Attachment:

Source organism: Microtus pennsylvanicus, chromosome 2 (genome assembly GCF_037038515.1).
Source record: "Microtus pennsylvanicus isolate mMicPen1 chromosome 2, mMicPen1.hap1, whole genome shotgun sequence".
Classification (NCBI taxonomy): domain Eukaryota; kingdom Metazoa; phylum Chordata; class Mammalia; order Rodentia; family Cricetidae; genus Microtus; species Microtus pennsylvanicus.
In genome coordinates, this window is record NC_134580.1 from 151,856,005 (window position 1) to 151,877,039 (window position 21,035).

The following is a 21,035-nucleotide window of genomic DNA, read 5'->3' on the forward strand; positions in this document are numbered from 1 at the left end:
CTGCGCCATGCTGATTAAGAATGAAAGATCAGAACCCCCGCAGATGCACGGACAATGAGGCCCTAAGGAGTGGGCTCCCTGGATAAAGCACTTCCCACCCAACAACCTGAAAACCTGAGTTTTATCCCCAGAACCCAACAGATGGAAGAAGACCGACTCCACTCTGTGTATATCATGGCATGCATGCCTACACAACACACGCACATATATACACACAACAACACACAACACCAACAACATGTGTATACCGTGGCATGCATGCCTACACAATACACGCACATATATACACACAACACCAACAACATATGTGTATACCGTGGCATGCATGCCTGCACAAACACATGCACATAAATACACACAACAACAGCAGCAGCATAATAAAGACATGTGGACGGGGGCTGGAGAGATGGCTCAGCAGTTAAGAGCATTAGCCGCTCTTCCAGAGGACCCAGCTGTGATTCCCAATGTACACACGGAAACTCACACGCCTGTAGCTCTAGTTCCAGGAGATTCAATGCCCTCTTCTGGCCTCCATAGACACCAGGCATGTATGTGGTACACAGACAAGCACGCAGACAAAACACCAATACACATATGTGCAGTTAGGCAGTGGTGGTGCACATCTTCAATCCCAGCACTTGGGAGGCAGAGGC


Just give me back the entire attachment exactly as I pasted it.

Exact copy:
Source organism: Microtus pennsylvanicus, chromosome 2 (genome assembly GCF_037038515.1).
Source record: "Microtus pennsylvanicus isolate mMicPen1 chromosome 2, mMicPen1.hap1, whole genome shotgun sequence".
Classification (NCBI taxonomy): domain Eukaryota; kingdom Metazoa; phylum Chordata; class Mammalia; order Rodentia; family Cricetidae; genus Microtus; species Microtus pennsylvanicus.
In genome coordinates, this window is record NC_134580.1 from 151,856,005 (window position 1) to 151,877,039 (window position 21,035).

The following is a 21,035-nucleotide window of genomic DNA, read 5'->3' on the forward strand; positions in this document are numbered from 1 at the left end:
CTGCGCCATGCTGATTAAGAATGAAAGATCAGAACCCCCGCAGATGCACGGACAATGAGGCCCTAAGGAGTGGGCTCCCTGGATAAAGCACTTCCCACCCAACAACCTGAAAACCTGAGTTTTATCCCCAGAACCCAACAGATGGAAGAAGACCGACTCCACTCTGTGTATATCATGGCATGCATGCCTACACAACACACGCACATATATACACACAACAACACACAACACCAACAACATGTGTATACCGTGGCATGCATGCCTACACAATACACGCACATATATACACACAACACCAACAACATATGTGTATACCGTGGCATGCATGCCTGCACAAACACATGCACATAAATACACACAACAACAGCAGCAGCATAATAAAGACATGTGGACGGGGGCTGGAGAGATGGCTCAGCAGTTAAGAGCATTAGCCGCTCTTCCAGAGGACCCAGCTGTGATTCCCAATGTACACACGGAAACTCACACGCCTGTAGCTCTAGTTCCAGGAGATTCAATGCCCTCTTCTGGCCTCCATAGACACCAGGCATGTATGTGGTACACAGACAAGCACGCAGACAAAACACCAATACACATATGTGCAGTTAGGCAGTGGTGGTGCACATCTTCAATCCCAGCACTTGGGAGGCAGAGGC